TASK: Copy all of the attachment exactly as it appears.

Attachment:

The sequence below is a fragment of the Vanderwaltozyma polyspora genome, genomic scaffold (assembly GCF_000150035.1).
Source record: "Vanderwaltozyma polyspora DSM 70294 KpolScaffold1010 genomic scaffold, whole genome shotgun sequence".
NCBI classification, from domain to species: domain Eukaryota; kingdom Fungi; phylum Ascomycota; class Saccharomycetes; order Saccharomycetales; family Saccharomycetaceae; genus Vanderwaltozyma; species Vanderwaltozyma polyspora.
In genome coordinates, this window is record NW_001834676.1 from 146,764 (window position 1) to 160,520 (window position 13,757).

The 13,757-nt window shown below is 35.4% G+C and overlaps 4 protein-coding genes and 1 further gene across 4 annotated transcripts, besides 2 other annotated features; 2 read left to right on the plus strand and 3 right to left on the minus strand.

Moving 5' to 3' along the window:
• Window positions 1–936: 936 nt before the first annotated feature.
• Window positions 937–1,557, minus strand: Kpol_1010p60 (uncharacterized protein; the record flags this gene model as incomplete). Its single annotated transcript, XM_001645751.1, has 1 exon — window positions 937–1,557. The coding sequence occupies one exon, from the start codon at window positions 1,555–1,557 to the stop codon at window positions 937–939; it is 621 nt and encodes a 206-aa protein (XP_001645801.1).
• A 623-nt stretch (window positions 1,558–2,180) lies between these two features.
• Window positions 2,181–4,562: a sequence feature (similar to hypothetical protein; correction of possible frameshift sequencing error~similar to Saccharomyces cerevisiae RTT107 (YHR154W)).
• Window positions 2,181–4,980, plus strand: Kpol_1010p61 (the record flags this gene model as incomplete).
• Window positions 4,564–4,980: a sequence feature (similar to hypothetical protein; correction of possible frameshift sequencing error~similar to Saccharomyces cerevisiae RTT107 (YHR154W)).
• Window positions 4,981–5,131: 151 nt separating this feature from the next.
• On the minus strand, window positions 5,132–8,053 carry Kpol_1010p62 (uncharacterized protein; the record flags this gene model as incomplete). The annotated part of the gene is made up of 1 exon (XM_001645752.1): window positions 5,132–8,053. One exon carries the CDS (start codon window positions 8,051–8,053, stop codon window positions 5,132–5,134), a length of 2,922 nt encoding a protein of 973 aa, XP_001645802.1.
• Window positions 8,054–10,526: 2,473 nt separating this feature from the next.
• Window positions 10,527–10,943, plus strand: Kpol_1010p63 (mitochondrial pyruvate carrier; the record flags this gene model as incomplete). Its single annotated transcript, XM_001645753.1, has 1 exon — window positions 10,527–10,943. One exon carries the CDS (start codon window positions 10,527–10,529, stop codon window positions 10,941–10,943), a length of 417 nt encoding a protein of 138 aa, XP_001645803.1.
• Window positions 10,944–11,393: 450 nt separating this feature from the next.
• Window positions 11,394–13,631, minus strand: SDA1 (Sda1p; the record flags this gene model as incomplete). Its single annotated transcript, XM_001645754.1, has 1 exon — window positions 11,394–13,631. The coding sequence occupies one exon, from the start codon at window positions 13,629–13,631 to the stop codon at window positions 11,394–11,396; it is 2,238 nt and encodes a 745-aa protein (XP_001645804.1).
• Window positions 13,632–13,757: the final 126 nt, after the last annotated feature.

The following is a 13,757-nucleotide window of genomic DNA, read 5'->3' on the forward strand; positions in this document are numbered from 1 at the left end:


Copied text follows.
The sequence below is a fragment of the Vanderwaltozyma polyspora genome, genomic scaffold (assembly GCF_000150035.1).
Source record: "Vanderwaltozyma polyspora DSM 70294 KpolScaffold1010 genomic scaffold, whole genome shotgun sequence".
NCBI classification, from domain to species: domain Eukaryota; kingdom Fungi; phylum Ascomycota; class Saccharomycetes; order Saccharomycetales; family Saccharomycetaceae; genus Vanderwaltozyma; species Vanderwaltozyma polyspora.
In genome coordinates, this window is record NW_001834676.1 from 146,764 (window position 1) to 160,520 (window position 13,757).

The 13,757-nt window shown below is 35.4% G+C and overlaps 4 protein-coding genes and 1 further gene across 4 annotated transcripts, besides 2 other annotated features; 2 read left to right on the plus strand and 3 right to left on the minus strand.

Moving 5' to 3' along the window:
• Window positions 1–936: 936 nt before the first annotated feature.
• Window positions 937–1,557, minus strand: Kpol_1010p60 (uncharacterized protein; the record flags this gene model as incomplete). Its single annotated transcript, XM_001645751.1, has 1 exon — window positions 937–1,557. The coding sequence occupies one exon, from the start codon at window positions 1,555–1,557 to the stop codon at window positions 937–939; it is 621 nt and encodes a 206-aa protein (XP_001645801.1).
• A 623-nt stretch (window positions 1,558–2,180) lies between these two features.
• Window positions 2,181–4,562: a sequence feature (similar to hypothetical protein; correction of possible frameshift sequencing error~similar to Saccharomyces cerevisiae RTT107 (YHR154W)).
• Window positions 2,181–4,980, plus strand: Kpol_1010p61 (the record flags this gene model as incomplete).
• Window positions 4,564–4,980: a sequence feature (similar to hypothetical protein; correction of possible frameshift sequencing error~similar to Saccharomyces cerevisiae RTT107 (YHR154W)).
• Window positions 4,981–5,131: 151 nt separating this feature from the next.
• On the minus strand, window positions 5,132–8,053 carry Kpol_1010p62 (uncharacterized protein; the record flags this gene model as incomplete). The annotated part of the gene is made up of 1 exon (XM_001645752.1): window positions 5,132–8,053. One exon carries the CDS (start codon window positions 8,051–8,053, stop codon window positions 5,132–5,134), a length of 2,922 nt encoding a protein of 973 aa, XP_001645802.1.
• Window positions 8,054–10,526: 2,473 nt separating this feature from the next.
• Window positions 10,527–10,943, plus strand: Kpol_1010p63 (mitochondrial pyruvate carrier; the record flags this gene model as incomplete). Its single annotated transcript, XM_001645753.1, has 1 exon — window positions 10,527–10,943. One exon carries the CDS (start codon window positions 10,527–10,529, stop codon window positions 10,941–10,943), a length of 417 nt encoding a protein of 138 aa, XP_001645803.1.
• Window positions 10,944–11,393: 450 nt separating this feature from the next.
• Window positions 11,394–13,631, minus strand: SDA1 (Sda1p; the record flags this gene model as incomplete). Its single annotated transcript, XM_001645754.1, has 1 exon — window positions 11,394–13,631. The coding sequence occupies one exon, from the start codon at window positions 13,629–13,631 to the stop codon at window positions 11,394–11,396; it is 2,238 nt and encodes a 745-aa protein (XP_001645804.1).
• Window positions 13,632–13,757: the final 126 nt, after the last annotated feature.

The following is a 13,757-nucleotide window of genomic DNA, read 5'->3' on the forward strand; positions in this document are numbered from 1 at the left end: